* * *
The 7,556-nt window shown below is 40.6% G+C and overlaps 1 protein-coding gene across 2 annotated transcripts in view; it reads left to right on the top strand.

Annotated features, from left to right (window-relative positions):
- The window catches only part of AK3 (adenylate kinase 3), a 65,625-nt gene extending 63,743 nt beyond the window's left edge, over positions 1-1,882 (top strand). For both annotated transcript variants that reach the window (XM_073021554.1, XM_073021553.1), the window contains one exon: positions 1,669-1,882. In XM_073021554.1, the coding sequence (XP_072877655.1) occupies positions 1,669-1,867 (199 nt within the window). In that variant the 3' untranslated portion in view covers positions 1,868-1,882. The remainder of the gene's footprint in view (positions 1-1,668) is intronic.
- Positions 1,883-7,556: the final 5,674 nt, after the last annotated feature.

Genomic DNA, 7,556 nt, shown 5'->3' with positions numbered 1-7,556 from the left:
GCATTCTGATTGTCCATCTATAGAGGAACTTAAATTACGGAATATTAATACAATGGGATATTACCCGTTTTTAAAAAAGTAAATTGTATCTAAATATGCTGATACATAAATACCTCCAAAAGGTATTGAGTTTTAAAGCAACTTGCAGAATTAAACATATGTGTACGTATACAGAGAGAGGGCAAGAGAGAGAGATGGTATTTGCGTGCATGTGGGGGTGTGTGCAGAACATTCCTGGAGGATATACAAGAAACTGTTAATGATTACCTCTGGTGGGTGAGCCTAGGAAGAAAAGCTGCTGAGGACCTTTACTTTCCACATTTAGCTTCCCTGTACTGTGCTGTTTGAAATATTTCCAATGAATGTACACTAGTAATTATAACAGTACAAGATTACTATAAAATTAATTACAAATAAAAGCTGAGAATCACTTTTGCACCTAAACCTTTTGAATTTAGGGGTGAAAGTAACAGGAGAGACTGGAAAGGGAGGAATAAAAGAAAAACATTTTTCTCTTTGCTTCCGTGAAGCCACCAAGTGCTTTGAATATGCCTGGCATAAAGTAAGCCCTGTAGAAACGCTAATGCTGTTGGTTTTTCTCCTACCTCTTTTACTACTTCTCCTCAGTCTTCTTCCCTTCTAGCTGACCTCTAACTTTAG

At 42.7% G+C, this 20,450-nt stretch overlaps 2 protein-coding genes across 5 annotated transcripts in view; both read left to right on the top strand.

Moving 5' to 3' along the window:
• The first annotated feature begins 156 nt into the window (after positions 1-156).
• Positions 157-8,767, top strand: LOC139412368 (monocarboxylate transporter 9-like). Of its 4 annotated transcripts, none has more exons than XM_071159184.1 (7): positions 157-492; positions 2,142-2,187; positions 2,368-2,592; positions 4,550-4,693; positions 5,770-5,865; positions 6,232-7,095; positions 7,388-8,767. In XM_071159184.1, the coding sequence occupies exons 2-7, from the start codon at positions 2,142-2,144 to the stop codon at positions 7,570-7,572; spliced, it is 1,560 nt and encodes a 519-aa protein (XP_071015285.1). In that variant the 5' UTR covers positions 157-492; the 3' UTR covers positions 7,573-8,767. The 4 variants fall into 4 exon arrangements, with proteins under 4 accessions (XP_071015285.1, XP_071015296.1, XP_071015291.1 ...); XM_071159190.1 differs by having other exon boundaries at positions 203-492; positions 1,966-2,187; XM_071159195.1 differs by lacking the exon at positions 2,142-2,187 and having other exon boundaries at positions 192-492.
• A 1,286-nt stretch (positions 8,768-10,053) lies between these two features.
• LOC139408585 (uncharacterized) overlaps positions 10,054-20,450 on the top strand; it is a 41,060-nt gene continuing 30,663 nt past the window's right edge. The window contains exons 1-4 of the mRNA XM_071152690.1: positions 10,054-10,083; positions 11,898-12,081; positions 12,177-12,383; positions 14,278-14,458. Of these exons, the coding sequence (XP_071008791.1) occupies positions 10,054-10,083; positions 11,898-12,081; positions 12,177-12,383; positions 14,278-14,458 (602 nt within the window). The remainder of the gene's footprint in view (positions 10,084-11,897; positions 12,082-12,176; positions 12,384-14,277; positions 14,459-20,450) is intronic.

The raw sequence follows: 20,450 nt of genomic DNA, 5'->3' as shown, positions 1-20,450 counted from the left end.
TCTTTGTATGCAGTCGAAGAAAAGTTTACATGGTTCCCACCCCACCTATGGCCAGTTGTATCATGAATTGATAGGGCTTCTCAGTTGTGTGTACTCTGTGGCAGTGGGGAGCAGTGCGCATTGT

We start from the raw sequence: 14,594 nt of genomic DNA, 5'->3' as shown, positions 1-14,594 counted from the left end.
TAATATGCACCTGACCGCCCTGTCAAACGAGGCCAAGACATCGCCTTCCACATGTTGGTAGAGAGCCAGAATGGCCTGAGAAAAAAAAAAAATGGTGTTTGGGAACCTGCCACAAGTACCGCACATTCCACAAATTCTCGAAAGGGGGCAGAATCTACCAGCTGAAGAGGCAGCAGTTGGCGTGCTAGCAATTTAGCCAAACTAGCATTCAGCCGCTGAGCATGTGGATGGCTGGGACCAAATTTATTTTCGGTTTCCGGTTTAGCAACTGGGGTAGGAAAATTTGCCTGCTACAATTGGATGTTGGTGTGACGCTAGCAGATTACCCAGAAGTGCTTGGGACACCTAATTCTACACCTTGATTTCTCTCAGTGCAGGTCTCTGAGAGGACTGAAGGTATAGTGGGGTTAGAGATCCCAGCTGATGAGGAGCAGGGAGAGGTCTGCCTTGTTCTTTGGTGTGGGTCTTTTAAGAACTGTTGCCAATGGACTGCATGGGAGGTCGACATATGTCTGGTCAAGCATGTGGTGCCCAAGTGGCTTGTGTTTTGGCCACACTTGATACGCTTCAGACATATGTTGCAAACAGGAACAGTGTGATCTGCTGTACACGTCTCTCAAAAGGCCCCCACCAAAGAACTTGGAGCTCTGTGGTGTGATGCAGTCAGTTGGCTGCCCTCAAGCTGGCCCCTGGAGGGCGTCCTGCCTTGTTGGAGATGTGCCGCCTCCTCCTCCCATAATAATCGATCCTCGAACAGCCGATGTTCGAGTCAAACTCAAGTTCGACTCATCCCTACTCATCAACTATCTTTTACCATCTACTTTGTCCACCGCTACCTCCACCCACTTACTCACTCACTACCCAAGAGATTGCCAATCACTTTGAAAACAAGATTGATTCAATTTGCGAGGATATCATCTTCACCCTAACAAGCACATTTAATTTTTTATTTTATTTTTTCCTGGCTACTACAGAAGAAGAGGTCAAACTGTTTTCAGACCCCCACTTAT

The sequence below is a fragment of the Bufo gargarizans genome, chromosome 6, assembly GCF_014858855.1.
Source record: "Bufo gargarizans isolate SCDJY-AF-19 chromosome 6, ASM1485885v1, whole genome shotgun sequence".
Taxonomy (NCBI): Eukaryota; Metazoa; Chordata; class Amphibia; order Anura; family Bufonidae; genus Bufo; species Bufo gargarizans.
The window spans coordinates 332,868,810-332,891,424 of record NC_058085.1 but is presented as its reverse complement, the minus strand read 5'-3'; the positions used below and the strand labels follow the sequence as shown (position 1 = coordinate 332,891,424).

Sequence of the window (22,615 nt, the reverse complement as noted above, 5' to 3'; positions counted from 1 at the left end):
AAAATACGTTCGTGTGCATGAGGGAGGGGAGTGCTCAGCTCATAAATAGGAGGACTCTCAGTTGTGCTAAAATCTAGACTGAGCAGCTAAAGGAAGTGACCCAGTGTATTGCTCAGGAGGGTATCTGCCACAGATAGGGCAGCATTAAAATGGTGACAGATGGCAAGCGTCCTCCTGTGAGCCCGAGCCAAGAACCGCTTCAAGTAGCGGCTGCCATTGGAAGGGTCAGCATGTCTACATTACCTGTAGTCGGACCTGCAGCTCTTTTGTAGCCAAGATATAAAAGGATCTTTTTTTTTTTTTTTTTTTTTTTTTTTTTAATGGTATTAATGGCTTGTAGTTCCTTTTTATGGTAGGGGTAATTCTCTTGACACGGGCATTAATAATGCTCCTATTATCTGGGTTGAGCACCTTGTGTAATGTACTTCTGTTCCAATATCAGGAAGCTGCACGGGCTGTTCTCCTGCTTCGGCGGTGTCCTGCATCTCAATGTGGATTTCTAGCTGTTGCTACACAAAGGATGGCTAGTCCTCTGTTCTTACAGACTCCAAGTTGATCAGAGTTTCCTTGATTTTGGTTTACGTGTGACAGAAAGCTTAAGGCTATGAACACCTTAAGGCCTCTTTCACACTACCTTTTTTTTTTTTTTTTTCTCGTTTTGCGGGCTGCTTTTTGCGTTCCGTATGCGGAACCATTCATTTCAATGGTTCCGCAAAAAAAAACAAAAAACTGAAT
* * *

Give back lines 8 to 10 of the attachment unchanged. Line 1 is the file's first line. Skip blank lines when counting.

Moving 5' to 3' along the window:
• The first annotated feature begins 156 nt into the window (after positions 1-156).
• Positions 157-8,767, top strand: LOC139412368 (monocarboxylate transporter 9-like). Of its 4 annotated transcripts, none has more exons than XM_071159184.1 (7): positions 157-492; positions 2,142-2,187; positions 2,368-2,592; positions 4,550-4,693; positions 5,770-5,865; positions 6,232-7,095; positions 7,388-8,767. In XM_071159184.1, the coding sequence occupies exons 2-7, from the start codon at positions 2,142-2,144 to the stop codon at positions 7,570-7,572; spliced, it is 1,560 nt and encodes a 519-aa protein (XP_071015285.1). In that variant the 5' UTR covers positions 157-492; the 3' UTR covers positions 7,573-8,767. The 4 variants fall into 4 exon arrangements, with proteins under 4 accessions (XP_071015285.1, XP_071015296.1, XP_071015291.1 ...); XM_071159190.1 differs by having other exon boundaries at positions 203-492; positions 1,966-2,187; XM_071159195.1 differs by lacking the exon at positions 2,142-2,187 and having other exon boundaries at positions 192-492.